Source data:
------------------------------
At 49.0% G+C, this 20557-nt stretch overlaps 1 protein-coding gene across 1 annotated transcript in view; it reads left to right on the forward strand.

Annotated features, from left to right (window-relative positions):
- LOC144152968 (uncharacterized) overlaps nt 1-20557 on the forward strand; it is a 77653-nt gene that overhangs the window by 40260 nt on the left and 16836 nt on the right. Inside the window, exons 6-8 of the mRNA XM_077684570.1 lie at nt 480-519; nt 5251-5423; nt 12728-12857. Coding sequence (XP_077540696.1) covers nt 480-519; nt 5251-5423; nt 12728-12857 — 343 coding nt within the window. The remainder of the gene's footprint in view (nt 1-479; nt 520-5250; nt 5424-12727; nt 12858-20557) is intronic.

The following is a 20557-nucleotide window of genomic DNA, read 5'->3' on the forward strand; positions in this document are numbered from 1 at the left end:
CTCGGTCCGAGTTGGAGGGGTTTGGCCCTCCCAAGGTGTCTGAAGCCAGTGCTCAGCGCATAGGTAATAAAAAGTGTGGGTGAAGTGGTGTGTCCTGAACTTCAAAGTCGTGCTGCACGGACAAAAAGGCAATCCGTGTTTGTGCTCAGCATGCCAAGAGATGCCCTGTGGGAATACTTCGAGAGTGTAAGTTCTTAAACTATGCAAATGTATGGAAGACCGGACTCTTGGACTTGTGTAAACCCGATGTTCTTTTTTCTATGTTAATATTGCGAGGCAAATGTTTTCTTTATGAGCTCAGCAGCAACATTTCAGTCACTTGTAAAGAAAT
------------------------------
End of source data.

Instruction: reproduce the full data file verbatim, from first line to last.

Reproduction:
At 49.0% G+C, this 20557-nt stretch overlaps 1 protein-coding gene across 1 annotated transcript in view; it reads left to right on the forward strand.

Annotated features, from left to right (window-relative positions):
- LOC144152968 (uncharacterized) overlaps nt 1-20557 on the forward strand; it is a 77653-nt gene that overhangs the window by 40260 nt on the left and 16836 nt on the right. Inside the window, exons 6-8 of the mRNA XM_077684570.1 lie at nt 480-519; nt 5251-5423; nt 12728-12857. Coding sequence (XP_077540696.1) covers nt 480-519; nt 5251-5423; nt 12728-12857 — 343 coding nt within the window. The remainder of the gene's footprint in view (nt 1-479; nt 520-5250; nt 5424-12727; nt 12858-20557) is intronic.

The following is a 20557-nucleotide window of genomic DNA, read 5'->3' on the forward strand; positions in this document are numbered from 1 at the left end:
CTCGGTCCGAGTTGGAGGGGTTTGGCCCTCCCAAGGTGTCTGAAGCCAGTGCTCAGCGCATAGGTAATAAAAAGTGTGGGTGAAGTGGTGTGTCCTGAACTTCAAAGTCGTGCTGCACGGACAAAAAGGCAATCCGTGTTTGTGCTCAGCATGCCAAGAGATGCCCTGTGGGAATACTTCGAGAGTGTAAGTTCTTAAACTATGCAAATGTATGGAAGACCGGACTCTTGGACTTGTGTAAACCCGATGTTCTTTTTTCTATGTTAATATTGCGAGGCAAATGTTTTCTTTATGAGCTCAGCAGCAACATTTCAGTCACTTGTAAAGAAAT